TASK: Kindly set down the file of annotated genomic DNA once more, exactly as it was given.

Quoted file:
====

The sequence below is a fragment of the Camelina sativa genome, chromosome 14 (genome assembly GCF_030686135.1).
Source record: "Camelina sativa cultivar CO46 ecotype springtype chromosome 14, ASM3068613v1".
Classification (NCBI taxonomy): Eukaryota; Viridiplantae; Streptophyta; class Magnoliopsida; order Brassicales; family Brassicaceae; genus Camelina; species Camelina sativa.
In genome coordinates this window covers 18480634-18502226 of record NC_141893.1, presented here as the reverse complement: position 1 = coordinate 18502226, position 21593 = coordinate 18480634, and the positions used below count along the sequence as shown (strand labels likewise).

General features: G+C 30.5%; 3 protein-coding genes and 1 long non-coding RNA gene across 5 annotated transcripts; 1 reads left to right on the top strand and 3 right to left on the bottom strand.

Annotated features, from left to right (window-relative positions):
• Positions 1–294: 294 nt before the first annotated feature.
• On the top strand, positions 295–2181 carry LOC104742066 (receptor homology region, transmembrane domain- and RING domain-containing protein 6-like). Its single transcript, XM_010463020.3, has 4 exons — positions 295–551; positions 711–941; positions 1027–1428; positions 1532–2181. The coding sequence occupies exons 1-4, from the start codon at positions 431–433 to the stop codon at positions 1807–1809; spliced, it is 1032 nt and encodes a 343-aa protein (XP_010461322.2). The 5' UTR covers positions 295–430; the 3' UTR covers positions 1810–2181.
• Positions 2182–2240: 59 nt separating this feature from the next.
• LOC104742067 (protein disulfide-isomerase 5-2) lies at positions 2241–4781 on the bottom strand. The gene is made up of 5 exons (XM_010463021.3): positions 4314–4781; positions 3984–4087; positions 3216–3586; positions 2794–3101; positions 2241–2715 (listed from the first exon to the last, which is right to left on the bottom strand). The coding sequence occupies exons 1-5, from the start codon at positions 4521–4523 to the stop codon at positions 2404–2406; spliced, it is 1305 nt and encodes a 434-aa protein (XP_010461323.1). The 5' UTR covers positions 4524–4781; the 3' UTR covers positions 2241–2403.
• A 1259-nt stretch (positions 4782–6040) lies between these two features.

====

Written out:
The sequence below is a fragment of the Camelina sativa genome, chromosome 14 (genome assembly GCF_030686135.1).
Source record: "Camelina sativa cultivar CO46 ecotype springtype chromosome 14, ASM3068613v1".
Classification (NCBI taxonomy): Eukaryota; Viridiplantae; Streptophyta; class Magnoliopsida; order Brassicales; family Brassicaceae; genus Camelina; species Camelina sativa.
In genome coordinates this window covers 18480634-18502226 of record NC_141893.1, presented here as the reverse complement: position 1 = coordinate 18502226, position 21593 = coordinate 18480634, and the positions used below count along the sequence as shown (strand labels likewise).

General features: G+C 30.5%; 3 protein-coding genes and 1 long non-coding RNA gene across 5 annotated transcripts; 1 reads left to right on the top strand and 3 right to left on the bottom strand.

Annotated features, from left to right (window-relative positions):
• Positions 1–294: 294 nt before the first annotated feature.
• On the top strand, positions 295–2181 carry LOC104742066 (receptor homology region, transmembrane domain- and RING domain-containing protein 6-like). Its single transcript, XM_010463020.3, has 4 exons — positions 295–551; positions 711–941; positions 1027–1428; positions 1532–2181. The coding sequence occupies exons 1-4, from the start codon at positions 431–433 to the stop codon at positions 1807–1809; spliced, it is 1032 nt and encodes a 343-aa protein (XP_010461322.2). The 5' UTR covers positions 295–430; the 3' UTR covers positions 1810–2181.
• Positions 2182–2240: 59 nt separating this feature from the next.
• LOC104742067 (protein disulfide-isomerase 5-2) lies at positions 2241–4781 on the bottom strand. The gene is made up of 5 exons (XM_010463021.3): positions 4314–4781; positions 3984–4087; positions 3216–3586; positions 2794–3101; positions 2241–2715 (listed from the first exon to the last, which is right to left on the bottom strand). The coding sequence occupies exons 1-5, from the start codon at positions 4521–4523 to the stop codon at positions 2404–2406; spliced, it is 1305 nt and encodes a 434-aa protein (XP_010461323.1). The 5' UTR covers positions 4524–4781; the 3' UTR covers positions 2241–2403.
• A 1259-nt stretch (positions 4782–6040) lies between these two features.